There were five draws on the opening weekend of the Premier League season, three of them goalless, which suggests a league evenly matched outside the extremes of the very top and the very bottom. For Sunderland to travel to the other side of the city and hold big-spending Liverpool is not only a feather in Steve Bruce’s cap, but, combined with the goal-free outcomes at Newcastle and Stoke, both with title challengers, indicates that once again a well-drilled and resolute side can hold their own in games they are not expected to excel in, something Moyes’ Everton have made a reputation out of. Last season the Toffees came from two goals behind to draw with Manchester United, took four points from Liverpool, six points from Manchester City and went unbeaten in four games – two in the FA Cup – against Chelsea.
Snap judgements from one round of fixtures are not something to base a season’s worth of predictions on, but the early signs are that if Everton can remember how to take points from the teams populating the lower reaches, a top-six finish is not unrealistic. Last season, Everton failed to beat the relegated pair of Birmingham City and West Ham United, as well as taking only two points from imperilled Wigan Athletic, drew at home with Wolverhampton Wanderers and lost twice to West Bromwich Albion, including an embarrassing 4-1 routing at Goodison Park. Raising your game when the glamorous sides come to town but failing to beat the strugglers is a recipe for mid-table mediocrity, exactly what Everton experienced last term save for a late and unlikely, push towards the Europa League, eight points behind Tottenham in sixth, despite beating Spurs at home and drawing away.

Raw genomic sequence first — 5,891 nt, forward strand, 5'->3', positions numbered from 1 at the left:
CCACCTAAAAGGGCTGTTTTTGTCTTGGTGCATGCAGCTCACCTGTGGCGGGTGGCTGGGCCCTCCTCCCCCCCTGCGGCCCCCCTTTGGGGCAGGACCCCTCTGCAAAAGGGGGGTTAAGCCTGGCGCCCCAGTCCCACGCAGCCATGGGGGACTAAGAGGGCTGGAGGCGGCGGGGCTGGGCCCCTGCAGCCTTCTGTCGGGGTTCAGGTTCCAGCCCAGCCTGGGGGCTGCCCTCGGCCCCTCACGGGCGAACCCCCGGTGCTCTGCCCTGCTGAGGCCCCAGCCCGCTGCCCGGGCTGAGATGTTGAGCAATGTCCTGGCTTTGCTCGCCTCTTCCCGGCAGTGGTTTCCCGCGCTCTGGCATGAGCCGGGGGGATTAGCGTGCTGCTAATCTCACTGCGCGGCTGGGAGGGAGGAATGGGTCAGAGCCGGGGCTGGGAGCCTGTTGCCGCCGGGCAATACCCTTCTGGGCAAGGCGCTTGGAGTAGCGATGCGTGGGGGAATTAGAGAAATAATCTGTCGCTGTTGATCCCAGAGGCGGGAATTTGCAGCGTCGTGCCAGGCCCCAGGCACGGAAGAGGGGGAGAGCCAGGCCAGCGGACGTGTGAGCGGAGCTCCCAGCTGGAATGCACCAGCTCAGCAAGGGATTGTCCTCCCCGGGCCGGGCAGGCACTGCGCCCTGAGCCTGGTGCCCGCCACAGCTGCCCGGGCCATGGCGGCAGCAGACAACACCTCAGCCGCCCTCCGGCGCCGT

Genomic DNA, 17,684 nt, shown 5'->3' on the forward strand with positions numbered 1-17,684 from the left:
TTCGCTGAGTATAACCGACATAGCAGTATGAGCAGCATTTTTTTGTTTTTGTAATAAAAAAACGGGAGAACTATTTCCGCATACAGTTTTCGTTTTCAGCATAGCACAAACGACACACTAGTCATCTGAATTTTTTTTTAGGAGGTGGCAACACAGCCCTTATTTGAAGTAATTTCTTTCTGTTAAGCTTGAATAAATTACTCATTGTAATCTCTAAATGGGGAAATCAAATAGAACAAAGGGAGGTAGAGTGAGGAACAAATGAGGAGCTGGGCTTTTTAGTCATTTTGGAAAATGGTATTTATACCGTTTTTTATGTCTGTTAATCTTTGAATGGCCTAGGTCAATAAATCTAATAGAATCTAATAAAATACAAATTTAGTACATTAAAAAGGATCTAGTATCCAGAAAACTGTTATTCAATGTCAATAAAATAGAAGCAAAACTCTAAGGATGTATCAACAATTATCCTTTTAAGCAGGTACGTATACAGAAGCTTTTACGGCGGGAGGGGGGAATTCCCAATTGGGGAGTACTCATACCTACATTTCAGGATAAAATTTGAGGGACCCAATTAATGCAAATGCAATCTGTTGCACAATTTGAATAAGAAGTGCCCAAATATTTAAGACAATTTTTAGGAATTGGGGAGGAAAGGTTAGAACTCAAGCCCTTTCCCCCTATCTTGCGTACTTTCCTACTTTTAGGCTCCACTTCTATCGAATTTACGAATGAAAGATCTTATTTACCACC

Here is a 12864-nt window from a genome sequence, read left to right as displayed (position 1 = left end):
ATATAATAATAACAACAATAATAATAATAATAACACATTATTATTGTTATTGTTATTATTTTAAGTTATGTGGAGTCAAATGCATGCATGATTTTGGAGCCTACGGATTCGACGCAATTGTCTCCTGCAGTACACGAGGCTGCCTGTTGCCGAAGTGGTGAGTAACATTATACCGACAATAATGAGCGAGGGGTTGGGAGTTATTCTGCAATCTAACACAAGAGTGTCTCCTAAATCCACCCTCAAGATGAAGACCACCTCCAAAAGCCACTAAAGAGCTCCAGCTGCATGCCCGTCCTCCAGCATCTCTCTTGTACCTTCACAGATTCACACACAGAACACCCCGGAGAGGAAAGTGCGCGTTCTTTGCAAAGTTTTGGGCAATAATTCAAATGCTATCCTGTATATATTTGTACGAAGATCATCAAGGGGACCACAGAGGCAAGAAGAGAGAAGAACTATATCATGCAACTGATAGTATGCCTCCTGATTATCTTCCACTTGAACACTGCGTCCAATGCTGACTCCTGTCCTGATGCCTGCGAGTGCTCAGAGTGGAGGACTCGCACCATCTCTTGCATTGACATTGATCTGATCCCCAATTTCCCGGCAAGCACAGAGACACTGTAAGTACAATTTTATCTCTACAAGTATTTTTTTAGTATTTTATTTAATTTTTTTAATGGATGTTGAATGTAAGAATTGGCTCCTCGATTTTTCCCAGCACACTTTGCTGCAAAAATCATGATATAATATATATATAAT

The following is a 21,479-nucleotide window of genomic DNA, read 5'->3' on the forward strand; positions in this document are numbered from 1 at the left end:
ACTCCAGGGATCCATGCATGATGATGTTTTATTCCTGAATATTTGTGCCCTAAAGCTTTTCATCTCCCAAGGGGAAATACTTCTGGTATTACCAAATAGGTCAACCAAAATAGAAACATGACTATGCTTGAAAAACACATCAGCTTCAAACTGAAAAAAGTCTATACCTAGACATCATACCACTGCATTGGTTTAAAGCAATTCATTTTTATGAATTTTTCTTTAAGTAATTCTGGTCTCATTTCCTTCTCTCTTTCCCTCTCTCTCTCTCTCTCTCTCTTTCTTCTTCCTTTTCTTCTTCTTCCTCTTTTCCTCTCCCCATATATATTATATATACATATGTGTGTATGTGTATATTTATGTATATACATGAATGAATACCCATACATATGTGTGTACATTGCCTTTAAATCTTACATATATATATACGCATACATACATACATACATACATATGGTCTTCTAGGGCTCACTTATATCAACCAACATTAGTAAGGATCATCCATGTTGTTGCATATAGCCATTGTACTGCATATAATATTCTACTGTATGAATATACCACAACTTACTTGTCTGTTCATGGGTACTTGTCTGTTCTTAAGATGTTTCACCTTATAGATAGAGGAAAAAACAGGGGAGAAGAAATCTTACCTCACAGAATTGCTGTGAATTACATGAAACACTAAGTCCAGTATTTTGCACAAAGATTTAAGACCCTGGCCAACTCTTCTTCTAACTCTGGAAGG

Correcting the flaws that led Everton to drop so many points in such disappointing circumstances has not proven easy, however. The well-documented financial constraints under which Moyes is forced to operate have thus far hamstrung his attempts to bring more pace to the midfield and more dynamism to the attack, the two areas most prominent when trying to break down the kind of organised defence that foiled Everton last season. With funding for a new striker very much dependant on at least one and most likely both of Yakubu and Joseph Yobo moving on before the close of the transfer window, Moyes cannot be guaranteed of an extra forward coming his way. And with Seamus Coleman suffering an ankle ligament tear in a pre-season friendly, arguably the only Blues midfielder capable of attacking an opposition full-back with speed has been ruled out for at least a month, all of which leaves Everton looking doomed to repeat last season’s heroics, but also last season’s failures.